CellFree Massive MIMO Versus Small Cells
Ngo, H. Q., Ashikhmin, A., Yang, H., Larsson, E. G., & Marzetta, T. L. (2017). CellFree Massive MIMO Versus
Small Cells.
IEEE Transactions on Wireless Communications
,
16
(3), 18341850.
https://doi.org/10.1109/TWC.2017.2655515
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IEEE TRANSACTIONS ON WIRELESS COMMUNICATIONS, VOL. XX, NO. X, XXX 2017 1
CellFree Massive MIMO versus Small Cells
Hien Quoc Ngo, Alexei Ashikhmin, Hong Yang, Erik G. Larsson, and Thomas L. Marzetta
Abstract—A CellFree Massive MIMO (multipleinput
multipleoutput) system comprises a very large number of
distributed access points (APs) which simultaneously serve a
much smaller number of users over the same time/frequency
resources based on directly measured channel characteristics.
The APs and users have only one antenna each. The APs
acquire channel state information through timedivision duplex
operation and the reception of uplink pilot signals transmitted
by the users. The APs perform multiplexing/demultiplexing
through conjugate beamforming on the downlink and matched
ﬁltering on the uplink. Closedform expressions for individual
user uplink and downlink throughputs lead to maxmin power
control algorithms. Maxmin power control ensures uniformly
good service throughout the area of coverage. A pilot assignment
algorithm helps to mitigate the effects of pilot contamination,
but power control is far more important in that regard.
CellFree Massive MIMO has considerably improved perfor
mance with respect to a conventional smallcell scheme, whereby
each user is served by a dedicated AP, in terms of both 95%
likely peruser throughput and immunity to shadow fading spatial
correlation. Under uncorrelated shadow fading conditions, the
cellfree scheme provides nearly 5fold improvement in 95%
likely peruser throughput over the smallcell scheme, and 10fold
improvement when shadow fading is correlated.
Index Terms—CellFree Massive MIMO system, conjugate
beamforming, Massive MIMO, network MIMO, small cell.
I. INTRODUCTION
M
ASSIVE multipleinput multipleoutput (MIMO),
where a base station with many antennas
simultaneously serves many users in the same timefrequency
resource, is a promising 5G wireless access technology that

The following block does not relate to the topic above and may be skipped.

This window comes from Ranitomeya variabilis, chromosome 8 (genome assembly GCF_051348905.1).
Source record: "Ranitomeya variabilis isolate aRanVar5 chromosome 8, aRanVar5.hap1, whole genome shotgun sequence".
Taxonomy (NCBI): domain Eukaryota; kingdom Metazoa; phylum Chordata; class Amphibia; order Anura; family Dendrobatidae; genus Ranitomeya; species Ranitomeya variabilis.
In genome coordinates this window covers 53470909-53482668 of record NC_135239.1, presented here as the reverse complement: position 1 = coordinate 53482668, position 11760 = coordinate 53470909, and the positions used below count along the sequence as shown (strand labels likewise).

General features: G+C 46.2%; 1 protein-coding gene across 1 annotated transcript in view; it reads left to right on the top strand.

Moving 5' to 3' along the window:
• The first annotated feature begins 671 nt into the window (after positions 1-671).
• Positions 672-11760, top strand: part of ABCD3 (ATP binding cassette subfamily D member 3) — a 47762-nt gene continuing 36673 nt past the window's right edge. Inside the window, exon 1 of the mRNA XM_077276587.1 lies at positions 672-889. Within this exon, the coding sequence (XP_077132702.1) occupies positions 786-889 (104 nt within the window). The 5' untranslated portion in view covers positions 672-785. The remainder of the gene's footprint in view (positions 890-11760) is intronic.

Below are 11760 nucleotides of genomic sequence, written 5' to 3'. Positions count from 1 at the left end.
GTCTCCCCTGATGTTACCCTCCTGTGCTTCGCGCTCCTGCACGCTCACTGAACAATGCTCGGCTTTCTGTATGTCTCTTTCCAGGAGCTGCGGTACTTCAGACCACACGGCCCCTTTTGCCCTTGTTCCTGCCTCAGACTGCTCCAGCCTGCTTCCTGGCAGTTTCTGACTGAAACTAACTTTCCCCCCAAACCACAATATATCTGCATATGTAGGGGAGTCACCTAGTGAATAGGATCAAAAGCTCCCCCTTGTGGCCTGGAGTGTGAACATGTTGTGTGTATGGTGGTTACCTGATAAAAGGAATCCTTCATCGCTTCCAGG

can provide high throughput, reliability, and energy efﬁciency
with simple signal processing [2], [3]. Massive antenna
arrays at the base stations can be deployed in collocated or
distributed setups. Collocated Massive MIMO architectures,
where all service antennas are located in a compact area,
have the advantage of low backhaul requirements. In contrast,
in distributed Massive MIMO systems, the service antennas
are spread out over a large area. Owing to their ability
Manuscript received August 03, 2015; revised February 22, 2016, August
25, 2016, and December 16, 2016; accepted January 05, 2017. The associate
editor coordinating the review of this paper and approving it for publication
was Dr. Mai Vu. The work of H. Q. Ngo and E. G. Larsson was supported
in part by the Swedish Research Council (VR) and ELLIIT. Portions of this
work were performed while H. Q. Ngo was with Bell Labs in 2014. Part of
this work was presented at the 16th IEEE International Workshop on Signal
Processing Advances in Wireless Communications (SPAWC) [1].
H. Q. Ngo and E. G. Larsson are with the Department of Electrical
Engineering (ISY), Linköping University, 581 83 Linköping, Sweden (Email:
hien.ngo@liu.se; erik.g.larsson@liu.se). H. Q. Ngo is also with the School of
Electronics, Electrical Engineering and Computer Science, Queen’s University
Belfast, Belfast BT3 9DT, U.K.
A. Ashikhmin, H. Yang and T. L. Marzetta are with Nokia Bell Labo
ratories, Murray Hill, NJ 07974 USA (Email: alexei.ashikhmin@nokiabell
labs.com; h.yang@nokiabelllabs.com; tom.marzetta@nokiabelllabs.com).
Digital Object Identiﬁer xxx/xxx
to more efﬁciently exploit diversity against the shadow
fading, distributed systems can potentially offer much higher
probability of coverage than collocated Massive MIMO [4],
at the cost of increased backhaul requirements.
In this work, we consider a distributed Massive MIMO
system where a large number of service antennas, called access
points (APs), serve a much smaller number of autonomous
users distributed over a wide area [1]. All APs cooperate
phasecoherently via a backhaul network, and serve all users
in the same timefrequency resource via timedivision duplex
(TDD) operation. There are no cells or cell boundaries. There
fore, we call this system “CellFree Massive MIMO”. Since
CellFree Massive MIMO combines the distributed MIMO and
Massive MIMO concepts, it is expected to reap all beneﬁts
from these two systems. In addition, since the users now
are close to the APs, CellFree Massive MIMO can offer a
high coverage probability. Conjugate beamforming/matched
ﬁltering techniques, also known as maximumratio processing,
are used both on uplink and downlink. These techniques
are computationally simple and can be implemented in a
distributed manner, that is, with most processing done locally
at the APs.
1
In CellFree Massive MIMO, there is a central processing
unit (CPU), but the information exchange between the APs
and this CPU is limited to the payload data, and power
control coefﬁcients that change slowly. There is no sharing
of instantaneous channel state information (CSI) among the
APs or the central unit. All channels are estimated at the
APs through uplink pilots. The soobtained channel estimates
are used to precode the transmitted data in the downlink
and to perform data detection in the uplink. Throughout we